This is particularly a problem with transmission of data corresponding to, for example, maps, where more and more features and functionality can be incorporated using vector graphics for clients with the capability to receive and handle such files. Vector graphics uses mathematical expressions such as coordinates to express geometric shapes. These shapes can then be assigned attributes such as fill color, stroke width, and opacity, etc.
Recently, a Scalable Vector Graphics (SVG) specification or standard has been promulgated for developers of software to use to present data in vector 2-D graphics format. See www.w3.org/TR/SVG. The SVG specification establishes a format and a level of functionality for two-dimensional vector graphics data, written in the XML computer language. Using this standard the rendering engine of the data access device can be categorized by its capability to receive and render vector graphics data.
Bitmap images, including gif, .jpg files, etc., in contrast to vector graphics, retain no information about underlying shapes and geometry. Instead, a bitmap image is made up of a fixed size two-dimensional matrix of pixels, with each pixel assigned a color. Bitmap images are easier for simpler machines to handle, and many older client machines do not have rendering engines capable of handling vector graphics formats like SVG.
It would be desirable to provide a data transmission method which would allow a data transmission device to optimize the data transmitted to a data access device based on the client's own user environment, instead of merely using default parameters of format and functionality set by a remote data transmission device or server.
SUMMARY OF THE INVENTION
In accordance with a first aspect, a method of adaptive transmission of data between a data transmission device and at least one data access device comprises the steps of receiving a request from the data accessing device for data having a level functionality and a format, determining a user environment of the data accessing device and transmitting the user environment back to the data transmission device, wherein the user environment comprises information corresponding to data access and display software of the data accessing device, adapting the format and the level of functionality of the data to account for capability of the user environment to produce adapted data, and transmitting the adapted data to the data accessing device. In accordance with another aspect, the user environment comprises a capability of a rendering engine, and the data transmission device adapts the format and the level of functionality of the data to account for the capability of the rendering engine to render the adapted data.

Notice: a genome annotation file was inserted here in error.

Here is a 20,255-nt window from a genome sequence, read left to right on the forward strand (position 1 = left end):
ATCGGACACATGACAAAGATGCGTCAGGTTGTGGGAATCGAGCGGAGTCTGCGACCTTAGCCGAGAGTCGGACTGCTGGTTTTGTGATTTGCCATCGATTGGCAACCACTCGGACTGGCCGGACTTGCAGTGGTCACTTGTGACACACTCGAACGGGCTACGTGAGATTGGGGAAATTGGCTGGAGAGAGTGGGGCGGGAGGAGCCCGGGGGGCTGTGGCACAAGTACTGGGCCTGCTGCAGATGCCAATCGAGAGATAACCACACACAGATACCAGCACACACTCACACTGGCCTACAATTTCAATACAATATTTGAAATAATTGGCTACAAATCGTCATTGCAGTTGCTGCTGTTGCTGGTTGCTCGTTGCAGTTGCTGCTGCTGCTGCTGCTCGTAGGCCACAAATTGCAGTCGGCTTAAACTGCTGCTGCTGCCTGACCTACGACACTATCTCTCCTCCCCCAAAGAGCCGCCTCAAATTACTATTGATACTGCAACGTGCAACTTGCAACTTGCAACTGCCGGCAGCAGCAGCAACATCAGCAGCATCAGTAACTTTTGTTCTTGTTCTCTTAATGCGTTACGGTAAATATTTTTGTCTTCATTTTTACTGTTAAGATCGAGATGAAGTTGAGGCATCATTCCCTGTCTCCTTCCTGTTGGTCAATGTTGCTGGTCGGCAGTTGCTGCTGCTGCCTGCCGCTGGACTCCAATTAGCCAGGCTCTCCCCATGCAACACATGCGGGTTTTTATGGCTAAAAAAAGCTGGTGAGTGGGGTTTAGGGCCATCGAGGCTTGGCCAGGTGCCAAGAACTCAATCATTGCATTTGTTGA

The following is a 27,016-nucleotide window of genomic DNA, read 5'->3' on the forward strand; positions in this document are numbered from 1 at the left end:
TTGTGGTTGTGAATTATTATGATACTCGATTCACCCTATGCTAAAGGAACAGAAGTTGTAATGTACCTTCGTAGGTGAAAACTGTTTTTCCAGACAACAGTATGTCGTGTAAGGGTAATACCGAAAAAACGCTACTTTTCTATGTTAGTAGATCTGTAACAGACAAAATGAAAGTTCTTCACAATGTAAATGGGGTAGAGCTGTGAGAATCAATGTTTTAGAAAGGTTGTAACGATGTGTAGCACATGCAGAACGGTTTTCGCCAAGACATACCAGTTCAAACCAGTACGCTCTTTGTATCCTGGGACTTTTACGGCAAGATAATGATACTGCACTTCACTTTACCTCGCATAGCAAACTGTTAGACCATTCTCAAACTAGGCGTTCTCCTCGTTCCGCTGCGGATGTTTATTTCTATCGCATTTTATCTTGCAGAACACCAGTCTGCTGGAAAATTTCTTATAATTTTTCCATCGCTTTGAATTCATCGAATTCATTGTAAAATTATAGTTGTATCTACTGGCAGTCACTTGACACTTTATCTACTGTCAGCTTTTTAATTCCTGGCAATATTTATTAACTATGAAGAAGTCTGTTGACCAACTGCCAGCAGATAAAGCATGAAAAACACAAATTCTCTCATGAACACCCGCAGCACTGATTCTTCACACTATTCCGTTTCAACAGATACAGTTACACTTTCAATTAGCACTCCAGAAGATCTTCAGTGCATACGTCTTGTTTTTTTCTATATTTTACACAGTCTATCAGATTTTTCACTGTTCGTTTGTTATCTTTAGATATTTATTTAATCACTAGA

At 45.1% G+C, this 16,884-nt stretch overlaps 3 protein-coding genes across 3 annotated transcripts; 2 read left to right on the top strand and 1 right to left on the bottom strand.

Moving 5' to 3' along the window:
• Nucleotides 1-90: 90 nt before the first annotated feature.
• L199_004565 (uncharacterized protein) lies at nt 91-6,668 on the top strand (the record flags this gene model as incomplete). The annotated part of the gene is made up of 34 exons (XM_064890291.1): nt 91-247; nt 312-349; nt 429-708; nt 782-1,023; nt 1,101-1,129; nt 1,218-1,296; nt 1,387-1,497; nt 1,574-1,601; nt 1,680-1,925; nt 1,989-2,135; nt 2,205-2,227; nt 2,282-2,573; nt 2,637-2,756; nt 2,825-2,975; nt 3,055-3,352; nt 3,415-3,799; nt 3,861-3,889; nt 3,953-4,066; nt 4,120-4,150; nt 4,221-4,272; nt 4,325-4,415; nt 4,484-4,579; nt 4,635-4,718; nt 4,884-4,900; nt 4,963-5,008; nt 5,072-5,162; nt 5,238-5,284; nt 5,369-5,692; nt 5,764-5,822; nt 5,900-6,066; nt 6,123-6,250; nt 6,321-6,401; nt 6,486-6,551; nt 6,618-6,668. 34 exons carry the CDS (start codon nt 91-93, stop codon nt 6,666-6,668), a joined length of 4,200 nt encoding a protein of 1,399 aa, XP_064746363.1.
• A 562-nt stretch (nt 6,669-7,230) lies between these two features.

From the foregoing disclosure and the following more detailed description of various preferred embodiments it will be apparent to those skilled in the art that the present invention provides a significant advance in the technology and art of web-mapping. Particularly significant in this regard is the potential the invention affords for providing a data accessing device with optimized high quality data from a data transmission device. Additional features and advantages of various preferred embodiments will be better understood in view of the detailed description provided below.
As used herein, the term format refers to one of a raster format, a vector format, and a mixed raster/vector format. Functionality can comprise one or more of a range of features comprising, for example, color gradients, which allow for a smooth and continuous transition along a vector from one color to another; graphic clipping or truncating of graphic elements; graphic filters, that is, a series of graphics operations that are applied to a given source graphic to produce a modified graphical result; scripting, use of a programming language; stroke or feature outline; interactivity such as user-initiated actions, hyperlinking, cursor properties, and zoom and pan; animation, the ability to change vector graphics over time; metadata, structured data about data; and basic shapes, including rectangles, circles, ellipses, lines, polylines and polygons, etc. Other features of functionality will be readily apparent to those skilled in the art given the benefit of this disclosure.